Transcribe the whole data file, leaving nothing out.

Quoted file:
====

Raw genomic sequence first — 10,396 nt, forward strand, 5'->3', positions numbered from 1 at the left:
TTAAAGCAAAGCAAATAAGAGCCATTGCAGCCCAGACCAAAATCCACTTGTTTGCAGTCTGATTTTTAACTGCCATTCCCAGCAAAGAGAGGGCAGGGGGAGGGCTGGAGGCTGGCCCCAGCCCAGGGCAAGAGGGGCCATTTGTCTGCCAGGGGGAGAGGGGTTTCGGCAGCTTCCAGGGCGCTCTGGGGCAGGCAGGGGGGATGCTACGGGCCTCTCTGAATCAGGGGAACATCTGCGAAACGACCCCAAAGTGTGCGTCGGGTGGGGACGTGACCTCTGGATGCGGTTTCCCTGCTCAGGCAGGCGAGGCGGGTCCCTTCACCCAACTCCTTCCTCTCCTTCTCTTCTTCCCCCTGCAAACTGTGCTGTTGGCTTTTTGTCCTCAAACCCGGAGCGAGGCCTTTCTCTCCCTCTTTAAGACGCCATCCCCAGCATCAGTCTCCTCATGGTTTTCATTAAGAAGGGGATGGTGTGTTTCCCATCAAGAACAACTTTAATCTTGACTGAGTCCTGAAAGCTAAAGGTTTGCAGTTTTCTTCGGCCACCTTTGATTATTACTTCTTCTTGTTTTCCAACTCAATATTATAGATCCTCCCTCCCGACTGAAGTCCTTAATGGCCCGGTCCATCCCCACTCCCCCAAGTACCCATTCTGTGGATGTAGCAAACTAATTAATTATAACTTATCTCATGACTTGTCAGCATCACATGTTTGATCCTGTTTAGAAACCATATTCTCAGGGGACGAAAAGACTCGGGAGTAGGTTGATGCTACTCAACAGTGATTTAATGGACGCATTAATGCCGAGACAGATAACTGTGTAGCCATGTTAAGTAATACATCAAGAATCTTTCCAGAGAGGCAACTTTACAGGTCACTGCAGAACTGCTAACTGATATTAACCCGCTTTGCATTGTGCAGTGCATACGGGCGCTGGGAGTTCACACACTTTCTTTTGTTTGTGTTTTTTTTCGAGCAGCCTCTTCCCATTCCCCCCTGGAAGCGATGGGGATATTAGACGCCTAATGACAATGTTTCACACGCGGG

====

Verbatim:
Raw genomic sequence first — 10,396 nt, forward strand, 5'->3', positions numbered from 1 at the left:
TTAAAGCAAAGCAAATAAGAGCCATTGCAGCCCAGACCAAAATCCACTTGTTTGCAGTCTGATTTTTAACTGCCATTCCCAGCAAAGAGAGGGCAGGGGGAGGGCTGGAGGCTGGCCCCAGCCCAGGGCAAGAGGGGCCATTTGTCTGCCAGGGGGAGAGGGGTTTCGGCAGCTTCCAGGGCGCTCTGGGGCAGGCAGGGGGGATGCTACGGGCCTCTCTGAATCAGGGGAACATCTGCGAAACGACCCCAAAGTGTGCGTCGGGTGGGGACGTGACCTCTGGATGCGGTTTCCCTGCTCAGGCAGGCGAGGCGGGTCCCTTCACCCAACTCCTTCCTCTCCTTCTCTTCTTCCCCCTGCAAACTGTGCTGTTGGCTTTTTGTCCTCAAACCCGGAGCGAGGCCTTTCTCTCCCTCTTTAAGACGCCATCCCCAGCATCAGTCTCCTCATGGTTTTCATTAAGAAGGGGATGGTGTGTTTCCCATCAAGAACAACTTTAATCTTGACTGAGTCCTGAAAGCTAAAGGTTTGCAGTTTTCTTCGGCCACCTTTGATTATTACTTCTTCTTGTTTTCCAACTCAATATTATAGATCCTCCCTCCCGACTGAAGTCCTTAATGGCCCGGTCCATCCCCACTCCCCCAAGTACCCATTCTGTGGATGTAGCAAACTAATTAATTATAACTTATCTCATGACTTGTCAGCATCACATGTTTGATCCTGTTTAGAAACCATATTCTCAGGGGACGAAAAGACTCGGGAGTAGGTTGATGCTACTCAACAGTGATTTAATGGACGCATTAATGCCGAGACAGATAACTGTGTAGCCATGTTAAGTAATACATCAAGAATCTTTCCAGAGAGGCAACTTTACAGGTCACTGCAGAACTGCTAACTGATATTAACCCGCTTTGCATTGTGCAGTGCATACGGGCGCTGGGAGTTCACACACTTTCTTTTGTTTGTGTTTTTTTTCGAGCAGCCTCTTCCCATTCCCCCCTGGAAGCGATGGGGATATTAGACGCCTAATGACAATGTTTCACACGCGGG